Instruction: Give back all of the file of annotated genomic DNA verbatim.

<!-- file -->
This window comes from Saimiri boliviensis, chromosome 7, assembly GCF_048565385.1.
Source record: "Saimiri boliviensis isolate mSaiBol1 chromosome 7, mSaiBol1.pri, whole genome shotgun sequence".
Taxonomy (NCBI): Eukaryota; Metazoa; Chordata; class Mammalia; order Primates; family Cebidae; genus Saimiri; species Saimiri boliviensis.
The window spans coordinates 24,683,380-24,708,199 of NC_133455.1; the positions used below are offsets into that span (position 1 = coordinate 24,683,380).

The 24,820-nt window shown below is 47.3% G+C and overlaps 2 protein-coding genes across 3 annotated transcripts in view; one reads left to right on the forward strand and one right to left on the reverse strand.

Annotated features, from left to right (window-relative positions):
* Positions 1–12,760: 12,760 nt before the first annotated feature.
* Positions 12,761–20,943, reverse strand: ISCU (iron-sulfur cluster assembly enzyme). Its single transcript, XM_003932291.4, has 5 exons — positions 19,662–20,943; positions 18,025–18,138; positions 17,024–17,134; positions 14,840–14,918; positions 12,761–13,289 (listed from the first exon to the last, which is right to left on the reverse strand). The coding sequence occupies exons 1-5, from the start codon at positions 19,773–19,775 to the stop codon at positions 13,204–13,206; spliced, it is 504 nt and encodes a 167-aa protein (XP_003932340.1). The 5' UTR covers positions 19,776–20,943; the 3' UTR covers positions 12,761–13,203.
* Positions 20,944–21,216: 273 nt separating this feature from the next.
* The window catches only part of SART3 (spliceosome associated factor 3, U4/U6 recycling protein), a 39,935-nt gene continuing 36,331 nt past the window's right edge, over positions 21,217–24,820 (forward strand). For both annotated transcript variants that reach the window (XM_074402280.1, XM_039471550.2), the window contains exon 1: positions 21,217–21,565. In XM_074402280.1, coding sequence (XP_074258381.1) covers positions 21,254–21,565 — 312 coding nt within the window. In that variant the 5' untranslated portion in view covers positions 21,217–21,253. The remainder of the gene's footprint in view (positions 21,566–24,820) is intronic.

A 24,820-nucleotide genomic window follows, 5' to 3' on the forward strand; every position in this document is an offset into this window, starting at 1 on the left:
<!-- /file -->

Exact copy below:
This window comes from Saimiri boliviensis, chromosome 7, assembly GCF_048565385.1.
Source record: "Saimiri boliviensis isolate mSaiBol1 chromosome 7, mSaiBol1.pri, whole genome shotgun sequence".
Taxonomy (NCBI): Eukaryota; Metazoa; Chordata; class Mammalia; order Primates; family Cebidae; genus Saimiri; species Saimiri boliviensis.
The window spans coordinates 24,683,380-24,708,199 of NC_133455.1; the positions used below are offsets into that span (position 1 = coordinate 24,683,380).

The 24,820-nt window shown below is 47.3% G+C and overlaps 2 protein-coding genes across 3 annotated transcripts in view; one reads left to right on the forward strand and one right to left on the reverse strand.

Annotated features, from left to right (window-relative positions):
* Positions 1–12,760: 12,760 nt before the first annotated feature.
* Positions 12,761–20,943, reverse strand: ISCU (iron-sulfur cluster assembly enzyme). Its single transcript, XM_003932291.4, has 5 exons — positions 19,662–20,943; positions 18,025–18,138; positions 17,024–17,134; positions 14,840–14,918; positions 12,761–13,289 (listed from the first exon to the last, which is right to left on the reverse strand). The coding sequence occupies exons 1-5, from the start codon at positions 19,773–19,775 to the stop codon at positions 13,204–13,206; spliced, it is 504 nt and encodes a 167-aa protein (XP_003932340.1). The 5' UTR covers positions 19,776–20,943; the 3' UTR covers positions 12,761–13,203.
* Positions 20,944–21,216: 273 nt separating this feature from the next.
* The window catches only part of SART3 (spliceosome associated factor 3, U4/U6 recycling protein), a 39,935-nt gene continuing 36,331 nt past the window's right edge, over positions 21,217–24,820 (forward strand). For both annotated transcript variants that reach the window (XM_074402280.1, XM_039471550.2), the window contains exon 1: positions 21,217–21,565. In XM_074402280.1, coding sequence (XP_074258381.1) covers positions 21,254–21,565 — 312 coding nt within the window. In that variant the 5' untranslated portion in view covers positions 21,217–21,253. The remainder of the gene's footprint in view (positions 21,566–24,820) is intronic.

A 24,820-nucleotide genomic window follows, 5' to 3' on the forward strand; every position in this document is an offset into this window, starting at 1 on the left: